On Sci-fi and Corona, Ground Zero or Unthinged Empiricism



Science fiction (scifi) constructs imaginaries that paint a utopian promise or warn of dystopias to come. Corona surprises all these imaginaries. With the virus,  the future has arrived without its novelist, its fictionist, its poet and seer, without its thinker, its sensorimotor predictor, without empiricism. 

Perhaps even the climate crisis that came before the pandemic wouldn’t help us acquire this empiricism. The thing with climate, besides the fact that it has been mainstreamed, is that everything seems to depend upon the imaginary of the galactic. Let’s connect it to corona. 


Corona is a murderer. Though it’s not about what you think. With the macabre stomper that has the world’s attention now, Corona impersonates as murderer of all galactic sci-fi. Only the worst imaginable climate catastrophe can save its overcompensation of doom. 

Corona rides with Gaia whose rebirth comes at the darkest of times, proclaiming we are earthbounds, not bound to the stars. (Here we come upon the most current of Bruno Latour’s position on climate).

To resurrect the galactic imaginary, a new push to the dream of planetary escape comes with big phama rushing to develop a vaccine. That’s the stopper to the unpredictable swell of earthbound friendly viral mutant, a vaccine. 

Everything else depends upon this alternative, to give a new push to climate doom just so in two decades time humans will have colonized a dead planet. 

That’s a dying planet in exchange for a dead planet, an interplanetary trade deal deriving its success from defeating the virus, and all viral mutants to come, that will impede the full accelerating decay of a planetary system governed by capital flights that, ironically speaking, also seek the ultimate death line, fire and brimstone, so to speak, on one half of the planet, and ghastly winter on the other, with an impending climate regime change via greenhouse gas emission.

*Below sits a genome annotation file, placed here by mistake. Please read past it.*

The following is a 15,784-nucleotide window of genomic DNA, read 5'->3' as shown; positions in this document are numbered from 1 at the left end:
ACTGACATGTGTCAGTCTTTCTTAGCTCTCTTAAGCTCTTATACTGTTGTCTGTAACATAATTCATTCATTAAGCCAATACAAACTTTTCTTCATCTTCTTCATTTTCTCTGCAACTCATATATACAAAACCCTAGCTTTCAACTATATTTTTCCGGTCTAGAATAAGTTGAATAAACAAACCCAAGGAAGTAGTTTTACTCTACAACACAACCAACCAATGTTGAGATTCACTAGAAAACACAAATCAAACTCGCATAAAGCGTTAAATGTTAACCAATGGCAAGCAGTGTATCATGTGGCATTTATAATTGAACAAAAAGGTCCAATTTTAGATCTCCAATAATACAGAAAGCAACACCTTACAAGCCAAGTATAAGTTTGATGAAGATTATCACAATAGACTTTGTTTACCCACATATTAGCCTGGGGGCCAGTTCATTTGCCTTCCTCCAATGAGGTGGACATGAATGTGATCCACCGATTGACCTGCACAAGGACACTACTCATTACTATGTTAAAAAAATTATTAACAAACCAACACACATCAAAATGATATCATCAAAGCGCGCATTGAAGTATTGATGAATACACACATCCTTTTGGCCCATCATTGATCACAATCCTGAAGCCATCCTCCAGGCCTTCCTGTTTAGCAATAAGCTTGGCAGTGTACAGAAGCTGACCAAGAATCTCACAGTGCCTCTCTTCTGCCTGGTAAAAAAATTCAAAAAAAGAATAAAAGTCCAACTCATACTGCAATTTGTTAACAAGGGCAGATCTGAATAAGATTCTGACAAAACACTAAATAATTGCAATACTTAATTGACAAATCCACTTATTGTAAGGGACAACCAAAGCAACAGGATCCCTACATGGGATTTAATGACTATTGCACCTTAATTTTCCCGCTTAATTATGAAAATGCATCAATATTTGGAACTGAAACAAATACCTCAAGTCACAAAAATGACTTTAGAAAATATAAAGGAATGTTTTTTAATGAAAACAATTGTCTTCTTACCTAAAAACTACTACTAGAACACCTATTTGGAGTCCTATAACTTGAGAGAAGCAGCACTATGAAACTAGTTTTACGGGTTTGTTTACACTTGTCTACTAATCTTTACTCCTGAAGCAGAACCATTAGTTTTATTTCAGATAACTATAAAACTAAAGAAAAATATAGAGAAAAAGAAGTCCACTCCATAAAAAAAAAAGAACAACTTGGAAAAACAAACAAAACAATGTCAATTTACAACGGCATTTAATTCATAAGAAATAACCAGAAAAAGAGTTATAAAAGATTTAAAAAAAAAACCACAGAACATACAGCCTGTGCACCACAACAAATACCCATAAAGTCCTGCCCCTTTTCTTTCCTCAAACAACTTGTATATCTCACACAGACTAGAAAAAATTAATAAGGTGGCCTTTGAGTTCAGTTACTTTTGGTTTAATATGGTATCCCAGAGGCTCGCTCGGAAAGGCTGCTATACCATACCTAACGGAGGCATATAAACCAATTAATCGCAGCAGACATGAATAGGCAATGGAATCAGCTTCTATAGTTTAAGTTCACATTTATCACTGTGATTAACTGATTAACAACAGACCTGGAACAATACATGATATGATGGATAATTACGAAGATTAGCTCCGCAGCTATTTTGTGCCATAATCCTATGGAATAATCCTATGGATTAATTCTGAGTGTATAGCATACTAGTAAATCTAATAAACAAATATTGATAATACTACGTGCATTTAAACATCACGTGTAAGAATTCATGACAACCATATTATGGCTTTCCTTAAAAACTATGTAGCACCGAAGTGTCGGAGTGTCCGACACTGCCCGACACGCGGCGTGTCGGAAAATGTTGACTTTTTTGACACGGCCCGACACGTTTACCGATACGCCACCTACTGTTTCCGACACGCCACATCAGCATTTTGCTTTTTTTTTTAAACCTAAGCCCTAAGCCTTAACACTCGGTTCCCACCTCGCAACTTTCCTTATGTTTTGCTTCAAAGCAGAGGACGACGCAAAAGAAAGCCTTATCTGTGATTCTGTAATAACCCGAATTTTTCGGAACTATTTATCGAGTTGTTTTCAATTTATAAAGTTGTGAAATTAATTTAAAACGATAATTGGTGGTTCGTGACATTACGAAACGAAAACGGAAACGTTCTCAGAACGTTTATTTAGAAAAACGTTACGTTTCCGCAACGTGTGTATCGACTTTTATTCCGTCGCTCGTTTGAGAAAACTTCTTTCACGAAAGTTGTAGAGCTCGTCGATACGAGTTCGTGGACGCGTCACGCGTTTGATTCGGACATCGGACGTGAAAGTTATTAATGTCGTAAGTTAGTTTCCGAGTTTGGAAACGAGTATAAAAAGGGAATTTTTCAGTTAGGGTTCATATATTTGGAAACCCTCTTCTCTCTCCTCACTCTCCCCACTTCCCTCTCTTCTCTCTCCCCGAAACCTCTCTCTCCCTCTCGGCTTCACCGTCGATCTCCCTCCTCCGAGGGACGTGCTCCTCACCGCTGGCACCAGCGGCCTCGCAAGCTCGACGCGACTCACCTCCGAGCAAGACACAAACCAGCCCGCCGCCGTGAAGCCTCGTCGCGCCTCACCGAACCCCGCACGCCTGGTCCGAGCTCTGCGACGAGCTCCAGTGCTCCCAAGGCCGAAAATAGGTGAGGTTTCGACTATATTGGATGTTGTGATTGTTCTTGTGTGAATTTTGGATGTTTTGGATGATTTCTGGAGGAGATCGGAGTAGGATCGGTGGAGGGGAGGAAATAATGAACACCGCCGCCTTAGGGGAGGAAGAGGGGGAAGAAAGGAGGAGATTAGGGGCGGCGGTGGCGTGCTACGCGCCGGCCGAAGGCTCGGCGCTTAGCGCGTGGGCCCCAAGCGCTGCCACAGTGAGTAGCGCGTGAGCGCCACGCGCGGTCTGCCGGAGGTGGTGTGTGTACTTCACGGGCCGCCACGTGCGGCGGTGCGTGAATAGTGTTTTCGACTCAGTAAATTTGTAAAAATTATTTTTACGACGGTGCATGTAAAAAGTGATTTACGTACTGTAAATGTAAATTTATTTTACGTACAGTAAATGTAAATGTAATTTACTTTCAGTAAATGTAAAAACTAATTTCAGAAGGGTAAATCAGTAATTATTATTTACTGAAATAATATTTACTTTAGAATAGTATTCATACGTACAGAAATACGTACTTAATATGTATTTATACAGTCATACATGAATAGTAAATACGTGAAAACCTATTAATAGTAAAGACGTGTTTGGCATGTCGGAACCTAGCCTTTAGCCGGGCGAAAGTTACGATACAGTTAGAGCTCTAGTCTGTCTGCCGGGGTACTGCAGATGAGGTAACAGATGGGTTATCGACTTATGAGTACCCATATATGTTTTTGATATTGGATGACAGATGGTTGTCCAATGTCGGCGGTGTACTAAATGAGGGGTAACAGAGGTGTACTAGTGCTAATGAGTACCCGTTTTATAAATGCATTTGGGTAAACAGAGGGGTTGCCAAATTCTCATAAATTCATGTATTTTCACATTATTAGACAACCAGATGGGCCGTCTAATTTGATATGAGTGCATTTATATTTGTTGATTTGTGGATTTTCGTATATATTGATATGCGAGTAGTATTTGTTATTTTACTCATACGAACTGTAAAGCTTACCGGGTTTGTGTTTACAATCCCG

But why can’t the earth die all alone when its death is indigenous to the infinite continuance of humanity? It’s plain obvious the earth is a finite object that can’t satisfy the immortalism of the species. The longer we’re bound to the planet, the more remote we are from the infinity of ends. (Yes, it’s a broadside attack against the Kantian legacy).

But the earthbounds have one key advantage over space colonists-deadly viruses can drastically slow down a thermodynamic collapse. (Read: Not a welcome news for climate activists considering its zero-sum game). 

We can stretch a new imaginary from here however improbable it may look: In future time, this will be one hell of tellurian war  between galactic fantasists and viral decelerationists; practically starting with some tech billionaires against deadly microbes and their earthbound friendlies who may also be funded by billionaires motivated by the same logic of competitive advantage.

The world will probably regress slowly to tribalism, a lesser doomsday scenario compared to a full scale geological climate war of big nation-states. A less bitter pill to swallow. 

But there’s the rub. If a galactic fantasist won’t end the planet as he is able to, the killer mutant might catch him sooner than he expects (Covid at present or whatever is next to mutate into a stronger microbial locomotive of extinction over a span of time). If he can’t end the planet, his dreams of interplanetary colonies are at once doomed. (He must have paid attention to the nuances of Heidegger when he could: ‘only a god can save him’.)


Back to the absence of empiricism. 

As Lorraine Daston wrote recently, corona is practically a ground zero empiricism. https://www.google.com/amp/s/critinq.wordpress.com/2020/04/10/ground-zero-empiricism/amp/. But more than that, it’s a kind of ‘unthinged’ empiricism, ‘throwing us outside of the world of apprarances and things, outside of the phenomena where no thinking or activity happens, a temporary collapse of the known world with the dark exuberance of the unprethinkable. It’s technically a planetary lockdown. That was Schelling observing his world at the beginning of the 18th century.

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